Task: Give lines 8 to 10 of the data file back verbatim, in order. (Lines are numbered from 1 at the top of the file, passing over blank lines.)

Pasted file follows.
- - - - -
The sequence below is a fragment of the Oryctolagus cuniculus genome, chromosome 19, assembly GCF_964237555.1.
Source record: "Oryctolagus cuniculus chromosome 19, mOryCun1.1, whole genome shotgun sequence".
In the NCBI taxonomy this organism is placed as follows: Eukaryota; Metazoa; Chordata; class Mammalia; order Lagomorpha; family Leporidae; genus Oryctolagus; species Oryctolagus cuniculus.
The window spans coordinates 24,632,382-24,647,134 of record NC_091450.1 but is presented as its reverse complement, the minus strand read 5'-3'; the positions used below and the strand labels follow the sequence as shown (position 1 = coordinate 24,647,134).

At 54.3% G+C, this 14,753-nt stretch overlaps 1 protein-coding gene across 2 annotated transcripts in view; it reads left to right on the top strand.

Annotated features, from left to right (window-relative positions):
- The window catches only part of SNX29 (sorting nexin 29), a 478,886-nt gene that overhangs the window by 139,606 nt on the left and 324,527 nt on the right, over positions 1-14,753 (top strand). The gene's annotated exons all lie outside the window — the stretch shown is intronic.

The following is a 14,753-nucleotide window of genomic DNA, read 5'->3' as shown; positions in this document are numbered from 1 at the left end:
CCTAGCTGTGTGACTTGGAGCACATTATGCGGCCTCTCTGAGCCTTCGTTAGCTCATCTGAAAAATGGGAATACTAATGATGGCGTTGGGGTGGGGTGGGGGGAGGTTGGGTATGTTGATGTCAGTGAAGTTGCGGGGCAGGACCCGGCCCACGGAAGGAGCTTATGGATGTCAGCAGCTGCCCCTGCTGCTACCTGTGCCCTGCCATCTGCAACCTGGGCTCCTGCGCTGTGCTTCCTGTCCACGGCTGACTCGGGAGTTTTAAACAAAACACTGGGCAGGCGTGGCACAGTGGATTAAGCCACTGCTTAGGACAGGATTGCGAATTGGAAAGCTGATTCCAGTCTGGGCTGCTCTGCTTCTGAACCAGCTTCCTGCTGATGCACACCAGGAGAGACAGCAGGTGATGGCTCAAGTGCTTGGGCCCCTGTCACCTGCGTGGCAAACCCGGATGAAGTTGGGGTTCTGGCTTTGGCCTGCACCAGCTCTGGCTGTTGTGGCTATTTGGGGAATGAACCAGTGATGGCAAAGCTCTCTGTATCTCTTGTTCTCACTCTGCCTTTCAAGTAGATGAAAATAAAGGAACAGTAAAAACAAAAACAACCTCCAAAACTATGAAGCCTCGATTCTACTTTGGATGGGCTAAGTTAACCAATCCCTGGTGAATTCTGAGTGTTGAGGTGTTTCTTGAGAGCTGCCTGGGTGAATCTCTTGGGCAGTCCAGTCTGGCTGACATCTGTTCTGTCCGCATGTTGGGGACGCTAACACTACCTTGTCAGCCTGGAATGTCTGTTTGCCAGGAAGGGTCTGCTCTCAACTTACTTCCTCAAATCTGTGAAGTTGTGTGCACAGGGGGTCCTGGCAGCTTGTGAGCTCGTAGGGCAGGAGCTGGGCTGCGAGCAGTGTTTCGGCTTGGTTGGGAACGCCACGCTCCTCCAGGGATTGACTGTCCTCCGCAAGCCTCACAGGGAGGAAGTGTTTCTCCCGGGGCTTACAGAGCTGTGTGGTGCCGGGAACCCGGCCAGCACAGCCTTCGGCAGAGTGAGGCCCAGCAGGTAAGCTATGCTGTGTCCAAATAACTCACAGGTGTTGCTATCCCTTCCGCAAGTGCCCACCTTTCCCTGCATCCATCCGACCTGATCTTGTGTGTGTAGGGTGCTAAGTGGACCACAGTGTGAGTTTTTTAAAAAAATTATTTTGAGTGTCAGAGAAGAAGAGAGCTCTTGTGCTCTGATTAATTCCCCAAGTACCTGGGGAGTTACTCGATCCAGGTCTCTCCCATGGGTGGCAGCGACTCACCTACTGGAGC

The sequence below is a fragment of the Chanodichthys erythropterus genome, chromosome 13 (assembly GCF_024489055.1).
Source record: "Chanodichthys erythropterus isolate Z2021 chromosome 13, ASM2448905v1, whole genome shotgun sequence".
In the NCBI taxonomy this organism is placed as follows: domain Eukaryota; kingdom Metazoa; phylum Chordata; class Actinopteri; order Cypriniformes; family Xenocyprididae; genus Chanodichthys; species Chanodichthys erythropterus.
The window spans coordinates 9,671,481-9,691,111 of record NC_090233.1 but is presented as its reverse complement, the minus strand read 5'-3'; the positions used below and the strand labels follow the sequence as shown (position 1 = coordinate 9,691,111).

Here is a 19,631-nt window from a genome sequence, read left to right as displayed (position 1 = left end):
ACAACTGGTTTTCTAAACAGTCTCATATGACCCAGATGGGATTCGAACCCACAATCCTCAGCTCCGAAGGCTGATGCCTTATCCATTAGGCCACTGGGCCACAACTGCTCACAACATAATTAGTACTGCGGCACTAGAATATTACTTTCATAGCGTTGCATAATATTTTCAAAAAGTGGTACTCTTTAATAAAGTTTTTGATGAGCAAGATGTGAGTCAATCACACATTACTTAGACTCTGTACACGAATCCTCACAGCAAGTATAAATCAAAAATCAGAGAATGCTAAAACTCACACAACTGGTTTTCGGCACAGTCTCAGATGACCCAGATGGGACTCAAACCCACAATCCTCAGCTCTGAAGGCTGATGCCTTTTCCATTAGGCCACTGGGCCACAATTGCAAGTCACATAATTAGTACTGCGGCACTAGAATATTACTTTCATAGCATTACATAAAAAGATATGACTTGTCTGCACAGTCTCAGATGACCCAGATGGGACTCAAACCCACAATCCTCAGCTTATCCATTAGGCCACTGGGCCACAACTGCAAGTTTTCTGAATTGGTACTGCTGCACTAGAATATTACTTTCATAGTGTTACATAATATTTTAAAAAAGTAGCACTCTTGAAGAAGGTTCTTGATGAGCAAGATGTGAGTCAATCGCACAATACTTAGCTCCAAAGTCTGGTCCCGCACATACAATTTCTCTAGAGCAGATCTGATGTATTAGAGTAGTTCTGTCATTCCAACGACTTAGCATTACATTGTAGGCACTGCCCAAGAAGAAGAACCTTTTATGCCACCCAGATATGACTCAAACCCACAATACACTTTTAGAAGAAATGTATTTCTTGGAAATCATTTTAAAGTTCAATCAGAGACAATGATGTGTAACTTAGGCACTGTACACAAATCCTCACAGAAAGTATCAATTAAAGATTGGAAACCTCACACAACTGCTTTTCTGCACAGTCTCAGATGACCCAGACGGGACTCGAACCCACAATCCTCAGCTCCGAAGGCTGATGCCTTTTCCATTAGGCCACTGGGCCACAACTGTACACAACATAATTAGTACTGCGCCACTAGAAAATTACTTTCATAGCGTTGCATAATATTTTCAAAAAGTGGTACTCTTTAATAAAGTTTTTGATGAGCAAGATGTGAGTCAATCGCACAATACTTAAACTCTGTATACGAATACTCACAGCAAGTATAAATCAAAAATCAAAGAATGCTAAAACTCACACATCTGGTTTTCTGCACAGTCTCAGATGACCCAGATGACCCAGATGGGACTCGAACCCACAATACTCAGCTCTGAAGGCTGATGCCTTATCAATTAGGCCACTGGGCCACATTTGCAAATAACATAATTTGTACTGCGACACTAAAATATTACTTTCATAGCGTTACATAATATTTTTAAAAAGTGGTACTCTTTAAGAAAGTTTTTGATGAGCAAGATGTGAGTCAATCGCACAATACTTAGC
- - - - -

The following is a 14,753-nucleotide window of genomic DNA, read 5'->3' as shown; positions in this document are numbered from 1 at the left end:
CCTAGCTGTGTGACTTGGAGCACATTATGCGGCCTCTCTGAGCCTTCGTTAGCTCATCTGAAAAATGGGAATACTAATGATGGCGTTGGGGTGGGGTGGGGGGAGGTTGGGTATGTTGATGTCAGTGAAGTTGCGGGGCAGGACCCGGCCCACGGAAGGAGCTTATGGATGTCAGCAGCTGCCCCTGCTGCTACCTGTGCCCTGCCATCTGCAACCTGGGCTCCTGCGCTGTGCTTCCTGTCCACGGCTGACTCGGGAGTTTTAAACAAAACACTGGGCAGGCGTGGCACAGTGGATTAAGCCACTGCTTAGGACAGGATTGCGAATTGGAAAGCTGATTCCAGTCTGGGCTGCTCTGCTTCTGAACCAGCTTCCTGCTGATGCACACCAGGAGAGACAGCAGGTGATGGCTCAAGTGCTTGGGCCCCTGTCACCTGCGTGGCAAACCCGGATGAAGTTGGGGTTCTGGCTTTGGCCTGCACCAGCTCTGGCTGTTGTGGCTATTTGGGGAATGAACCAGTGATGGCAAAGCTCTCTGTATCTCTTGTTCTCACTCTGCCTTTCAAGTAGATGAAAATAAAGGAACAGTAAAAACAAAAACAACCTCCAAAACTATGAAGCCTCGATTCTACTTTGGATGGGCTAAGTTAACCAATCCCTGGTGAATTCTGAGTGTTGAGGTGTTTCTTGAGAGCTGCCTGGGTGAATCTCTTGGGCAGTCCAGTCTGGCTGACATCTGTTCTGTCCGCATGTTGGGGACGCTAACACTACCTTGTCAGCCTGGAATGTCTGTTTGCCAGGAAGGGTCTGCTCTCAACTTACTTCCTCAAATCTGTGAAGTTGTGTGCACAGGGGGTCCTGGCAGCTTGTGAGCTCGTAGGGCAGGAGCTGGGCTGCGAGCAGTGTTTCGGCTTGGTTGGGAACGCCACGCTCCTCCAGGGATTGACTGTCCTCCGCAAGCCTCACAGGGAGGAAGTGTTTCTCCCGGGGCTTACAGAGCTGTGTGGTGCCGGGAACCCGGCCAGCACAGCCTTCGGCAGAGTGAGGCCCAGCAGGTAAGCTATGCTGTGTCCAAATAACTCACAGGTGTTGCTATCCCTTCCGCAAGTGCCCACCTTTCCCTGCATCCATCCGACCTGATCTTGTGTGTGTAGGGTGCTAAGTGGACCACAGTGTGAGTTTTTTAAAAAAATTATTTTGAGTGTCAGAGAAGAAGAGAGCTCTTGTGCTCTGATTAATTCCCCAAGTACCTGGGGAGTTACTCGATCCAGGTCTCTCCCATGGGTGGCAGCGACTCACCTACTGGAGC

The sequence below is a fragment of the Chanodichthys erythropterus genome, chromosome 13 (assembly GCF_024489055.1).